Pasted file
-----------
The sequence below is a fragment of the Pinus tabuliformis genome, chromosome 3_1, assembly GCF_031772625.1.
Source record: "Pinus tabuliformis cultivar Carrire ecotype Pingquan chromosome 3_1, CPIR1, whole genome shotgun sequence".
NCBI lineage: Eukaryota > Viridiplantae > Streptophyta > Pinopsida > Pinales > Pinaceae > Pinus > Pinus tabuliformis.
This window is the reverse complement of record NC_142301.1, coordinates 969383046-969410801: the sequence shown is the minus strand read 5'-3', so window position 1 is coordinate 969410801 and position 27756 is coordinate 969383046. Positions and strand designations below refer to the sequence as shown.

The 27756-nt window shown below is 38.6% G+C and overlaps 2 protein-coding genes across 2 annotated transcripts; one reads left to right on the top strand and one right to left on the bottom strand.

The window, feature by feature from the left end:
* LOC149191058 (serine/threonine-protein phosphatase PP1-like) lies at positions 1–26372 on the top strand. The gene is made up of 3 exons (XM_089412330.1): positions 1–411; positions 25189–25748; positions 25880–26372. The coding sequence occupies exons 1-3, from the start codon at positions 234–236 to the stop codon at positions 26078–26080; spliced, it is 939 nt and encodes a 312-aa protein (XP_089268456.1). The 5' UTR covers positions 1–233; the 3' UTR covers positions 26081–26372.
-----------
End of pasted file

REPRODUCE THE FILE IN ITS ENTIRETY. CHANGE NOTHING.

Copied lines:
The sequence below is a fragment of the Pinus tabuliformis genome, chromosome 3_1, assembly GCF_031772625.1.
Source record: "Pinus tabuliformis cultivar Carrire ecotype Pingquan chromosome 3_1, CPIR1, whole genome shotgun sequence".
NCBI lineage: Eukaryota > Viridiplantae > Streptophyta > Pinopsida > Pinales > Pinaceae > Pinus > Pinus tabuliformis.
This window is the reverse complement of record NC_142301.1, coordinates 969383046-969410801: the sequence shown is the minus strand read 5'-3', so window position 1 is coordinate 969410801 and position 27756 is coordinate 969383046. Positions and strand designations below refer to the sequence as shown.

The 27756-nt window shown below is 38.6% G+C and overlaps 2 protein-coding genes across 2 annotated transcripts; one reads left to right on the top strand and one right to left on the bottom strand.

The window, feature by feature from the left end:
* LOC149191058 (serine/threonine-protein phosphatase PP1-like) lies at positions 1–26372 on the top strand. The gene is made up of 3 exons (XM_089412330.1): positions 1–411; positions 25189–25748; positions 25880–26372. The coding sequence occupies exons 1-3, from the start codon at positions 234–236 to the stop codon at positions 26078–26080; spliced, it is 939 nt and encodes a 312-aa protein (XP_089268456.1). The 5' UTR covers positions 1–233; the 3' UTR covers positions 26081–26372.